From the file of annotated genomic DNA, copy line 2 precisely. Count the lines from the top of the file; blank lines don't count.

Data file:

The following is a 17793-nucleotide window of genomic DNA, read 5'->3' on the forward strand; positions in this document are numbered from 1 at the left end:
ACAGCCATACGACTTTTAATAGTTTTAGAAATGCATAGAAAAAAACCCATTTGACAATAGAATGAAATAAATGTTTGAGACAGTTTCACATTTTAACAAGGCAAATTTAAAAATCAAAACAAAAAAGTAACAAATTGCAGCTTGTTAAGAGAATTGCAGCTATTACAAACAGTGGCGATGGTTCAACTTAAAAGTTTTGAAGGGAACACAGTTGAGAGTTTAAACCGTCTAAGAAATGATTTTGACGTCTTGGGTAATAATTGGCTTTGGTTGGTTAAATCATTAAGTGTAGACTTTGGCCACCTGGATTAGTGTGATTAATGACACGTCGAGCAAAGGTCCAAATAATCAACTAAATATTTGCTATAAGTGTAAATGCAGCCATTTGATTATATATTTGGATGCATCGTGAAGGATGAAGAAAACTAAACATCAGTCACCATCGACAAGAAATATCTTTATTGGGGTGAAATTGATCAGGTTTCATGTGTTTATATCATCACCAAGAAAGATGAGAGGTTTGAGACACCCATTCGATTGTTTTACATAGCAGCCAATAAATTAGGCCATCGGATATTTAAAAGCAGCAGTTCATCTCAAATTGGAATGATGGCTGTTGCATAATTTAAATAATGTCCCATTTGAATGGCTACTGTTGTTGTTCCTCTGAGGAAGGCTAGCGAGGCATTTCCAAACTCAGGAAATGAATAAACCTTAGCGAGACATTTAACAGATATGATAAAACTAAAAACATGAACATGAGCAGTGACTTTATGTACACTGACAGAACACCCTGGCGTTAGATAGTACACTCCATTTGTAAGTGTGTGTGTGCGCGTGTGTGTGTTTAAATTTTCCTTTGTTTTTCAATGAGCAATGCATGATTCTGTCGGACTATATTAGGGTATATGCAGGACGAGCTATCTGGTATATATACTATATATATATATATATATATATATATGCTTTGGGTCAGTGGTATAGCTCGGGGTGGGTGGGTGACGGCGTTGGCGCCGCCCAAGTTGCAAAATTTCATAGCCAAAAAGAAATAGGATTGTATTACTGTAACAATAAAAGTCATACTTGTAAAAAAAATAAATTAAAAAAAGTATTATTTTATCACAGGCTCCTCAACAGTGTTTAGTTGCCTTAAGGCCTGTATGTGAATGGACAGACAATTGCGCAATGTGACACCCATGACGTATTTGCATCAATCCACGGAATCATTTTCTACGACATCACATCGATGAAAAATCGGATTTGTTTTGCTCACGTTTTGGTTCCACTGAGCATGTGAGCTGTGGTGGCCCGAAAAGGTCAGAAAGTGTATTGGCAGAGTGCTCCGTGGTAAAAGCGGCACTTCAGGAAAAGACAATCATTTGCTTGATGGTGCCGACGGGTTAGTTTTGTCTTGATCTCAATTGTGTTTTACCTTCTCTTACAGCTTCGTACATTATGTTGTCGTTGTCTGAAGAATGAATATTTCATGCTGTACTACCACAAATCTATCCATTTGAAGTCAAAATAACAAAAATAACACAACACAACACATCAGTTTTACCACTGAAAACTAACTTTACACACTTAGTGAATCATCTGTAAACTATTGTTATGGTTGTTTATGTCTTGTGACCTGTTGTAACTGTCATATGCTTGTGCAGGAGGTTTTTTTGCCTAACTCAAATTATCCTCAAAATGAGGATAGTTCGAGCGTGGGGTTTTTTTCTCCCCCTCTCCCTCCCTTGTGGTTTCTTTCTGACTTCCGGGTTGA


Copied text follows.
ACAGCCATACGACTTTTAATAGTTTTAGAAATGCATAGAAAAAAACCCATTTGACAATAGAATGAAATAAATGTTTGAGACAGTTTCACATTTTAACAAGGCAAATTTAAAAATCAAAACAAAAAAGTAACAAATTGCAGCTTGTTAAGAGAATTGCAGCTATTACAAACAGTGGCGATGGTTCAACTTAAAAGTTTTGAAGGGAACACAGTTGAGAGTTTAAACCGTCTAAGAAATGATTTTGACGTCTTGGGTAATAATTGGCTTTGGTTGGTTAAATCATTAAGTGTAGACTTTGGCCACCTGGATTAGTGTGATTAATGACACGTCGAGCAAAGGTCCAAATAATCAACTAAATATTTGCTATAAGTGTAAATGCAGCCATTTGATTATATATTTGGATGCATCGTGAAGGATGAAGAAAACTAAACATCAGTCACCATCGACAAGAAATATCTTTATTGGGGTGAAATTGATCAGGTTTCATGTGTTTATATCATCACCAAGAAAGATGAGAGGTTTGAGACACCCATTCGATTGTTTTACATAGCAGCCAATAAATTAGGCCATCGGATATTTAAAAGCAGCAGTTCATCTCAAATTGGAATGATGGCTGTTGCATAATTTAAATAATGTCCCATTTGAATGGCTACTGTTGTTGTTCCTCTGAGGAAGGCTAGCGAGGCATTTCCAAACTCAGGAAATGAATAAACCTTAGCGAGACATTTAACAGATATGATAAAACTAAAAACATGAACATGAGCAGTGACTTTATGTACACTGACAGAACACCCTGGCGTTAGATAGTACACTCCATTTGTAAGTGTGTGTGTGCGCGTGTGTGTGTTTAAATTTTCCTTTGTTTTTCAATGAGCAATGCATGATTCTGTCGGACTATATTAGGGTATATGCAGGACGAGCTATCTGGTATATATACTATATATATATATATATATATATATATGCTTTGGGTCAGTGGTATAGCTCGGGGTGGGTGGGTGACGGCGTTGGCGCCGCCCAAGTTGCAAAATTTCATAGCCAAAAAGAAATAGGATTGTATTACTGTAACAATAAAAGTCATACTTGTAAAAAAAATAAATTAAAAAAAGTATTATTTTATCACAGGCTCCTCAACAGTGTTTAGTTGCCTTAAGGCCTGTATGTGAATGGACAGACAATTGCGCAATGTGACACCCATGACGTATTTGCATCAATCCACGGAATCATTTTCTACGACATCACATCGATGAAAAATCGGATTTGTTTTGCTCACGTTTTGGTTCCACTGAGCATGTGAGCTGTGGTGGCCCGAAAAGGTCAGAAAGTGTATTGGCAGAGTGCTCCGTGGTAAAAGCGGCACTTCAGGAAAAGACAATCATTTGCTTGATGGTGCCGACGGGTTAGTTTTGTCTTGATCTCAATTGTGTTTTACCTTCTCTTACAGCTTCGTACATTATGTTGTCGTTGTCTGAAGAATGAATATTTCATGCTGTACTACCACAAATCTATCCATTTGAAGTCAAAATAACAAAAATAACACAACACAACACATCAGTTTTACCACTGAAAACTAACTTTACACACTTAGTGAATCATCTGTAAACTATTGTTATGGTTGTTTATGTCTTGTGACCTGTTGTAACTGTCATATGCTTGTGCAGGAGGTTTTTTTGCCTAACTCAAATTATCCTCAAAATGAGGATAGTTCGAGCGTGGGGTTTTTTTCTCCCCCTCTCCCTCCCTTGTGGTTTCTTTCTGACTTCCGGGTTGA